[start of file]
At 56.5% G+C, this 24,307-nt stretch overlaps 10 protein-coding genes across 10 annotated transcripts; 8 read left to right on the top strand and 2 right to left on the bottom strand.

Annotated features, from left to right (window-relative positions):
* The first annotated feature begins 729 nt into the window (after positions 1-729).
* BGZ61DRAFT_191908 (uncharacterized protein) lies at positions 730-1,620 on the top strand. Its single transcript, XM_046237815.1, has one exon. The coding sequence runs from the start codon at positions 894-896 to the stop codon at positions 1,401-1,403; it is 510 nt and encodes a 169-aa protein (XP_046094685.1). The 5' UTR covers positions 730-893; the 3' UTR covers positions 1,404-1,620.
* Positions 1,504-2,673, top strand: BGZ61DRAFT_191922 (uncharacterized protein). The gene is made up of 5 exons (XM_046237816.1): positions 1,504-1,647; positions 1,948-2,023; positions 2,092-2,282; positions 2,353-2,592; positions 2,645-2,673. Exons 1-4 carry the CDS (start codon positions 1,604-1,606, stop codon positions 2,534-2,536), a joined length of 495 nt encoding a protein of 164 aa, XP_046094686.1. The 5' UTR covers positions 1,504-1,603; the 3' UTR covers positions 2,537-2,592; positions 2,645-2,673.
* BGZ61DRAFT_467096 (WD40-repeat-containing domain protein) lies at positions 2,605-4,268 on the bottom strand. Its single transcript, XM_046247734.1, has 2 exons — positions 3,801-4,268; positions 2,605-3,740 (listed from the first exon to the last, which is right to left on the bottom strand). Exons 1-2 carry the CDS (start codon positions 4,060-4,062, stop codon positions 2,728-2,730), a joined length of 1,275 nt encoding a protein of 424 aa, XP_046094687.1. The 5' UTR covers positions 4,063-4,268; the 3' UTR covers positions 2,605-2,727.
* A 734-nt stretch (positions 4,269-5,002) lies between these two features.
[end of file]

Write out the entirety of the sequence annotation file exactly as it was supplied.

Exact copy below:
At 56.5% G+C, this 24,307-nt stretch overlaps 10 protein-coding genes across 10 annotated transcripts; 8 read left to right on the top strand and 2 right to left on the bottom strand.

Annotated features, from left to right (window-relative positions):
* The first annotated feature begins 729 nt into the window (after positions 1-729).
* BGZ61DRAFT_191908 (uncharacterized protein) lies at positions 730-1,620 on the top strand. Its single transcript, XM_046237815.1, has one exon. The coding sequence runs from the start codon at positions 894-896 to the stop codon at positions 1,401-1,403; it is 510 nt and encodes a 169-aa protein (XP_046094685.1). The 5' UTR covers positions 730-893; the 3' UTR covers positions 1,404-1,620.
* Positions 1,504-2,673, top strand: BGZ61DRAFT_191922 (uncharacterized protein). The gene is made up of 5 exons (XM_046237816.1): positions 1,504-1,647; positions 1,948-2,023; positions 2,092-2,282; positions 2,353-2,592; positions 2,645-2,673. Exons 1-4 carry the CDS (start codon positions 1,604-1,606, stop codon positions 2,534-2,536), a joined length of 495 nt encoding a protein of 164 aa, XP_046094686.1. The 5' UTR covers positions 1,504-1,603; the 3' UTR covers positions 2,537-2,592; positions 2,645-2,673.
* BGZ61DRAFT_467096 (WD40-repeat-containing domain protein) lies at positions 2,605-4,268 on the bottom strand. Its single transcript, XM_046247734.1, has 2 exons — positions 3,801-4,268; positions 2,605-3,740 (listed from the first exon to the last, which is right to left on the bottom strand). Exons 1-2 carry the CDS (start codon positions 4,060-4,062, stop codon positions 2,728-2,730), a joined length of 1,275 nt encoding a protein of 424 aa, XP_046094687.1. The 5' UTR covers positions 4,063-4,268; the 3' UTR covers positions 2,605-2,727.
* A 734-nt stretch (positions 4,269-5,002) lies between these two features.